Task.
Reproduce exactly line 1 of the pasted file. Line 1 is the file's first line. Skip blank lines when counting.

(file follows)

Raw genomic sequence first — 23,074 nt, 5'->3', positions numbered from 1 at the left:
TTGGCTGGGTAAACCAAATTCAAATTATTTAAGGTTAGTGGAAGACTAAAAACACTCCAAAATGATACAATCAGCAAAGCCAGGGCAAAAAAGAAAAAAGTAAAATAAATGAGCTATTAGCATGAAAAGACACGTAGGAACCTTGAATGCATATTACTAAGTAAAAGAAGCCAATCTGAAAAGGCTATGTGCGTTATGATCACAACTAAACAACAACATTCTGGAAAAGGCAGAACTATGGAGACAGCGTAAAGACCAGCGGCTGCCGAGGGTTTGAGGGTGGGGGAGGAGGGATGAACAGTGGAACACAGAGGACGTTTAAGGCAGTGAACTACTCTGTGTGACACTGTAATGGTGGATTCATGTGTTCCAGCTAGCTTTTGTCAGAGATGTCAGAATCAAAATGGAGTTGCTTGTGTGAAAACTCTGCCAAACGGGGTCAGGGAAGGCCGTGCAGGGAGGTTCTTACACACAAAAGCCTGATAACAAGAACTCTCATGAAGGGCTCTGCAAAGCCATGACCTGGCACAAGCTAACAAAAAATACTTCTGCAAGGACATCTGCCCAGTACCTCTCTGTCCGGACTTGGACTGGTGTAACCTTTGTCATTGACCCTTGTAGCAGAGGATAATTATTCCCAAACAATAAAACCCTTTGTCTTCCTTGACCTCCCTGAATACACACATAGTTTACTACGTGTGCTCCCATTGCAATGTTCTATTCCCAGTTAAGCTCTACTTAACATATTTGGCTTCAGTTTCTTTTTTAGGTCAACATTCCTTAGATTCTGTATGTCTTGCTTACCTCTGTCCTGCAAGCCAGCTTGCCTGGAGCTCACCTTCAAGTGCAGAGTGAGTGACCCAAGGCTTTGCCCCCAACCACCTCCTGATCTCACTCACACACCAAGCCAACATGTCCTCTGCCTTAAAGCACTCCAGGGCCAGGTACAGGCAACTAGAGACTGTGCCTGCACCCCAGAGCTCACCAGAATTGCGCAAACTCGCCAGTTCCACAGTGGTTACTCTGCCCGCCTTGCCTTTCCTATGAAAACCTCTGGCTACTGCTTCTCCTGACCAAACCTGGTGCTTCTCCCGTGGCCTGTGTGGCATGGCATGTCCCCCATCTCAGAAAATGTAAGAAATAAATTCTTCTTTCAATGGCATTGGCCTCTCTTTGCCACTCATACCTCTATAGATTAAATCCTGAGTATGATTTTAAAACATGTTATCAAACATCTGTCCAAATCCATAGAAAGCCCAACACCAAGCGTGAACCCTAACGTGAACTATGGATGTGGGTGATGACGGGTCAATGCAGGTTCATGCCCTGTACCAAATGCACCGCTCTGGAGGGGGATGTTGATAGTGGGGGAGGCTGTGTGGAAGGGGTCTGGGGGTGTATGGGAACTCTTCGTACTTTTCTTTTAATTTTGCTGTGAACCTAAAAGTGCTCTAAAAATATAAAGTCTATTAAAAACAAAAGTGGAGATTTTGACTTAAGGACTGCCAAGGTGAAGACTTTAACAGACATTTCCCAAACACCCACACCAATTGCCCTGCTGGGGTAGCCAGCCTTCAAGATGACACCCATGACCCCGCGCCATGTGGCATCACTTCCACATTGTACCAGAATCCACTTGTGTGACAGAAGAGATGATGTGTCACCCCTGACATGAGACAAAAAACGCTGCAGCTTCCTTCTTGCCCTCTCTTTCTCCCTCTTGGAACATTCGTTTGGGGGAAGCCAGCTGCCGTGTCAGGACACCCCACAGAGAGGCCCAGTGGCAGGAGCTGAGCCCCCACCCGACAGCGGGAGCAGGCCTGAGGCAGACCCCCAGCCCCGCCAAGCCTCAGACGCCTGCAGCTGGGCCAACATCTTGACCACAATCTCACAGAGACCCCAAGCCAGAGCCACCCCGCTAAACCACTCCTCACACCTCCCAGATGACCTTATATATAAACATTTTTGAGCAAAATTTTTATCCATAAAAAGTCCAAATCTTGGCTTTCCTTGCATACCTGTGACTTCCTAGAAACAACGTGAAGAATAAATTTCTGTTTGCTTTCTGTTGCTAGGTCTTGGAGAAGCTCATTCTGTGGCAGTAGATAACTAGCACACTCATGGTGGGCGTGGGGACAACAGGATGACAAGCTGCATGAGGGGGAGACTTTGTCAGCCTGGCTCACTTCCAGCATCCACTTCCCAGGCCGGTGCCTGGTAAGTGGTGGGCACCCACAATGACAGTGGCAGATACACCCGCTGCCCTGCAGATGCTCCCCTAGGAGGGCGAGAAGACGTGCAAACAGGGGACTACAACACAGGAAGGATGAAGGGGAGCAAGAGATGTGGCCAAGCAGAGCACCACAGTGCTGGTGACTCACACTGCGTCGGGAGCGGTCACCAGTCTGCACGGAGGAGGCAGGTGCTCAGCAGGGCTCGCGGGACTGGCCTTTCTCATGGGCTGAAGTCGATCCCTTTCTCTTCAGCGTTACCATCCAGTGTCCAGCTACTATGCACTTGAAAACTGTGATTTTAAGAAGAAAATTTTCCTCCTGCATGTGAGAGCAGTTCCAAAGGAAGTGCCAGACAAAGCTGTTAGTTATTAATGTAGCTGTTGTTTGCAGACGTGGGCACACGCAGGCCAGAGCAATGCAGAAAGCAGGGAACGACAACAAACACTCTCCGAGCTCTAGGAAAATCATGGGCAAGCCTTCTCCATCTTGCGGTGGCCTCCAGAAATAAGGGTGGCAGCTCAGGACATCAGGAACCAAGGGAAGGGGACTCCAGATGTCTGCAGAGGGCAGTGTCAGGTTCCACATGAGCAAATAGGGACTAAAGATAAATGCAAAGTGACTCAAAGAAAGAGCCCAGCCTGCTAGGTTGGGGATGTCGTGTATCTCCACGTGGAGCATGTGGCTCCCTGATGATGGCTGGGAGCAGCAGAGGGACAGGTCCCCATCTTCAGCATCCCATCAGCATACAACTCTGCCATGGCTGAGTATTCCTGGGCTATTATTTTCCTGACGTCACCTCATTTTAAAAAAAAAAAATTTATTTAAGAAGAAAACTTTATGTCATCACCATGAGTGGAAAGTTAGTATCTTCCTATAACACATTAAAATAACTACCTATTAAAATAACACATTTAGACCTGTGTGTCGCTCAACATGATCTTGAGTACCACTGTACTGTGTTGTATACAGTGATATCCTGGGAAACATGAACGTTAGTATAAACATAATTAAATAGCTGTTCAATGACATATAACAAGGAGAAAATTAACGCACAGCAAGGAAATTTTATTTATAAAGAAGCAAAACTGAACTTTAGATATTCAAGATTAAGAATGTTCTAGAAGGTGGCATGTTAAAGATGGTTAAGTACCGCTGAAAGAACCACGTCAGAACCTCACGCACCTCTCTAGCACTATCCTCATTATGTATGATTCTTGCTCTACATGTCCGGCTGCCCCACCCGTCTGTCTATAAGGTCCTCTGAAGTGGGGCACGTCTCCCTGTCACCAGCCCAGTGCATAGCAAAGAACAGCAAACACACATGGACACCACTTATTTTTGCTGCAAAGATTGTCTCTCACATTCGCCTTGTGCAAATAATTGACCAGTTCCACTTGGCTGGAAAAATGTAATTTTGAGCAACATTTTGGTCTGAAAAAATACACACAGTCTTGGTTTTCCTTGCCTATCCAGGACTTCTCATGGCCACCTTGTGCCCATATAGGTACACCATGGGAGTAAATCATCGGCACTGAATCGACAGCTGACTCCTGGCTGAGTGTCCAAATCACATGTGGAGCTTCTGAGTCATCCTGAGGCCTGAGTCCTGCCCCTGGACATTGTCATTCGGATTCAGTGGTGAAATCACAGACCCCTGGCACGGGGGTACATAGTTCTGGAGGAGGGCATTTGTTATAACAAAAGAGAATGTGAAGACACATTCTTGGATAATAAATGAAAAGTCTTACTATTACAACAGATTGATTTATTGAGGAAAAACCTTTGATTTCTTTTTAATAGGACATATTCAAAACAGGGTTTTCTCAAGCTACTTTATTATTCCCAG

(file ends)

Raw genomic sequence first — 23,074 nt, 5'->3', positions numbered from 1 at the left: